Exercise may help to safeguard the mind against depression through previously unknown effects on working muscles, according to a new study involving mice. The findings may have broad implications for anyone whose stress levels threaten to become emotionally overwhelming.
Mental health experts have long been aware that even mild, repeated stress can contribute to the development of depression and other mood disorders in animals and people.
Scientists have also known that exercise seems to cushion against depression. Working out somehow makes people and animals emotionally resilient, studies have shown.
But precisely how exercise, a physical activity, can lessen someone’s risk for depression, a mood state, has been mysterious.
So for the new study, which was published last week in Cell, researchers at the Karolinska Institute in Stockholm delved into the brains and behavior of mice in an intricate and novel fashion.
Mouse emotions are, of course, opaque to us. We can’t ask mice if they are feeling cheerful or full of woe. Instead, researchers have delineated certain behaviors that indicate depression in mice. If animals lose weight, stop seeking out a sugar solution when it’s available — because, presumably, they no longer experience normal pleasures — or give up trying to escape from a cold-water maze and just freeze in place, they are categorized as depressed.
And in the new experiment, after five weeks of frequent but intermittent, low-level stress, such as being restrained or lightly shocked, mice displayed exactly those behaviors. They became depressed.
The scientists could then have tested whether exercise blunts the risk of developing depression after stress by having mice run first. But, frankly, from earlier research, they knew it would. They wanted to parse how.
A wealth of earlier research by these scientists and others had shown that aerobic exercise, in both mice and people, increases the production within muscles of an enzyme called PGC-1alpha. In particular, exercise raises levels of a specific subtype of the enzyme known unimaginatively as PGC-1alpha1. The Karolinska scientists suspected that this enzyme somehow creates conditions within the body that protect the brain against depression.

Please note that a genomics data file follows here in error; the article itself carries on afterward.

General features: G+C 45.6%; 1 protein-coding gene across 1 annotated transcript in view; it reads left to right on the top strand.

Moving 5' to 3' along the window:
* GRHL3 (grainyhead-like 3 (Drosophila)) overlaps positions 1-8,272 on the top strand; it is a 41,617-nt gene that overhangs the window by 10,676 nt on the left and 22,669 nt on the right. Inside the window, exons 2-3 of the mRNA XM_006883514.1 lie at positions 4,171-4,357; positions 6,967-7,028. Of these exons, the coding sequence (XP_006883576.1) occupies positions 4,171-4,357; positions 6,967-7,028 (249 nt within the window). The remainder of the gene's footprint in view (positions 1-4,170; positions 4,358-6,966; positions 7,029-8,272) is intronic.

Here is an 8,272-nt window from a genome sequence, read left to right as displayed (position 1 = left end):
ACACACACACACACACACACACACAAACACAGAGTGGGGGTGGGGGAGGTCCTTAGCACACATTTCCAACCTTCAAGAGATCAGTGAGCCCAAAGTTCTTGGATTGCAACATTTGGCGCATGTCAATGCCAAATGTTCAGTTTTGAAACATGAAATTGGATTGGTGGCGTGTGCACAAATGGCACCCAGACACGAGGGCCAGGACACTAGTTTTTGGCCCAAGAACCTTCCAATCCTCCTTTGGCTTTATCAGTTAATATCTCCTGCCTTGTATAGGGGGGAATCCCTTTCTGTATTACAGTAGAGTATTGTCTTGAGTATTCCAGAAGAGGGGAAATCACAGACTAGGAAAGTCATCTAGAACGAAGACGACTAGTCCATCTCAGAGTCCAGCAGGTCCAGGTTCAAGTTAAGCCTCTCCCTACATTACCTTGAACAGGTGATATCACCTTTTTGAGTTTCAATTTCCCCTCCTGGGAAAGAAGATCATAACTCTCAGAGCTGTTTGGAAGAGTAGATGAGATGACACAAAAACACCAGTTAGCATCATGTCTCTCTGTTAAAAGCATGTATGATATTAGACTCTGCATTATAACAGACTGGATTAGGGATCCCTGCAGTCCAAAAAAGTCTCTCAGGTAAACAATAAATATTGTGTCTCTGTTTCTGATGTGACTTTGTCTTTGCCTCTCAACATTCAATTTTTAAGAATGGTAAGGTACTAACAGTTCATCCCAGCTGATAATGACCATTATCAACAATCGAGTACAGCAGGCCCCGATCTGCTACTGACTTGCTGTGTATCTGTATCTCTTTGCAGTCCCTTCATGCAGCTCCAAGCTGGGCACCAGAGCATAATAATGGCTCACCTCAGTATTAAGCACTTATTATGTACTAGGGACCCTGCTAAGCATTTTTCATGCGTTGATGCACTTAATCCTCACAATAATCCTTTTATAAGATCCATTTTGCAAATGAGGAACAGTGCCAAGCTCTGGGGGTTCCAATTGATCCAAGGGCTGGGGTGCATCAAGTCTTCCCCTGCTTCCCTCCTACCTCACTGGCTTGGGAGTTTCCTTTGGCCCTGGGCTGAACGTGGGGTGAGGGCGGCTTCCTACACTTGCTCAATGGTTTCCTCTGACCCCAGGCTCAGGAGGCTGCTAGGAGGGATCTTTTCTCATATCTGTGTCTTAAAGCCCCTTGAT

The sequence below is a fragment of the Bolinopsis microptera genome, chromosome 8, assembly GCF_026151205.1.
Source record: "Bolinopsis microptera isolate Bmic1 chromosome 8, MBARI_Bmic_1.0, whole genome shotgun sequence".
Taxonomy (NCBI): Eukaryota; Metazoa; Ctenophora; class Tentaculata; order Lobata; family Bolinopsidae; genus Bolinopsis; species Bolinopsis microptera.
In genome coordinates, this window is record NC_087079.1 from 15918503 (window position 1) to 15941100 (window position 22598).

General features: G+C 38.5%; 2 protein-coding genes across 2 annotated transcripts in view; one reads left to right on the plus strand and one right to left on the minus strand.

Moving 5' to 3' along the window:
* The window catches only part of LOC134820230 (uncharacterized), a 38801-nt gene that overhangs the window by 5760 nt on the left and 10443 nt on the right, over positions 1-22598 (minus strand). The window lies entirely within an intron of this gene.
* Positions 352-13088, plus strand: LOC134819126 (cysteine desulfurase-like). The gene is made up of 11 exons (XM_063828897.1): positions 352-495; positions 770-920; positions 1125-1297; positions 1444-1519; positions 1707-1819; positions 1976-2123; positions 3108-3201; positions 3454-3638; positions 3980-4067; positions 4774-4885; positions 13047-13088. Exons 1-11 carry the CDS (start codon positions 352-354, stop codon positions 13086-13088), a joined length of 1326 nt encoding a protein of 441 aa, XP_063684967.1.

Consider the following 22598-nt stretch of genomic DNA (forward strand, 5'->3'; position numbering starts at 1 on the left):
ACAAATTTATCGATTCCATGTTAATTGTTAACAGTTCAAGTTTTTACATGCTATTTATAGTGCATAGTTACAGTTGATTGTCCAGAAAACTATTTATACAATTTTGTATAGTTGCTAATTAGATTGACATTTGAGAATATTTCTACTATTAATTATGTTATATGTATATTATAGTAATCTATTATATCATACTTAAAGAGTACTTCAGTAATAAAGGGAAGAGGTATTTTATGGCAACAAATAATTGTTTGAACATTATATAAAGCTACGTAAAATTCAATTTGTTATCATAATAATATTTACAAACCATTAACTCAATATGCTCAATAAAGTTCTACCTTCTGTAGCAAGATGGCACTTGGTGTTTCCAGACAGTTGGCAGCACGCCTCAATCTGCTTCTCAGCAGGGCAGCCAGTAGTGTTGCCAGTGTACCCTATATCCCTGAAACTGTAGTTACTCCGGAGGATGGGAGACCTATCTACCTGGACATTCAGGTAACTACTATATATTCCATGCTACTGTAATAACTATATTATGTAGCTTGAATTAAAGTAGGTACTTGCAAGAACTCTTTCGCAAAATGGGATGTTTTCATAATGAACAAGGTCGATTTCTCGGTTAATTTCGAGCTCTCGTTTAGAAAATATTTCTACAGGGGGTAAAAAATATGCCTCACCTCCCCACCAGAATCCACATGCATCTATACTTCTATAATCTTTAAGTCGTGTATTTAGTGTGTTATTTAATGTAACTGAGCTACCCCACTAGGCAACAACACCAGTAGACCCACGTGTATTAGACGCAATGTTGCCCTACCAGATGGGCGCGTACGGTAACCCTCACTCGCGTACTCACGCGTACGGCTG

But to determine if that theory was true, they had to isolate the PGC-1alpha1 from all the other substances pumped out by the muscles during and after exercise. So they created mice that, even without exercising, were awash in high levels of PGC-1alpha1. Their muscles produced lots of it, even when they were lazing around.
The scientists then exposed these animals to five weeks of mild stress. The mice responded with slight symptoms of worry. They lost weight. But they did not develop full-blown rodent depression. They continued to seek out sugar and fought to get out of the cold-water maze. Their high levels of PGC-1alpha1 appeared to render them depression-resistant.
But the scientists knew that the PGC-1alpha1 was almost certainly not directly protecting the animals’ brains. It doesn’t work that way, acting directly on cells. Rather it is what’s known as a promoter, sparking activity in genes, which in turn express proteins that then affect various physiological processes throughout the body.
So the scientists looked for which processes were being most notably intensified in their PGC-1alpha1-rich mice. They found one in particular, involving a substance called kynurenine that accumulates in human and animal bloodstreams after stress. Kynurenine can pass the blood-brain barrier and, in animal studies, has been shown to cause damaging inflammation in the brain, leading, it is thought, to depression.
But in the mice with high levels of PGC-1alpha1, the kynurenine produced by stress was set upon almost immediately by another protein expressed in response to signals from the PGC-1alpha1. This protein changed the kynurenine, breaking it into its component parts, which, interestingly, could not pass the blood-brain barrier. In effect, the extra PGC-1alpha1 had called up guards that defused the threat to the animals’ brains and mood from frequent stress.
Finally, to ensure that these findings are relevant to people, the researchers had a group of adult volunteers complete three weeks of frequent endurance training, consisting of 40 to 50 minutes of moderate cycling or jogging. The scientists conducted muscle biopsies before and after the program and found that by the end of the three weeks, the volunteers’ muscle cells contained substantially more PGC-1alpha1 and the substance that breaks down kynurenine than at the study’s start.
The upshot of these results, in the simplest terms, is that “you reduce the risk of getting depression when you exercise,” said Maria Lindskog, a researcher in the department of neuroscience at the Karolinska Institute and a study co-author.
Whether the same biochemical processes likewise combat depression that already exists is less certain, said Jorge Ruas, a principal investigator at the Karolinska Institute and the study’s senior author. But he is hopeful. “We think that this mechanism would be efficient if activated after depression has begun,” he said. He and his colleagues hoped to test that possibility in mice soon.
In the meantime, if work and other pressures mount, it may be a good idea to go for a jog. It may just keep your kynurenine in check.
This article first appeared on ‘The New York Times’ on 1 October 2014.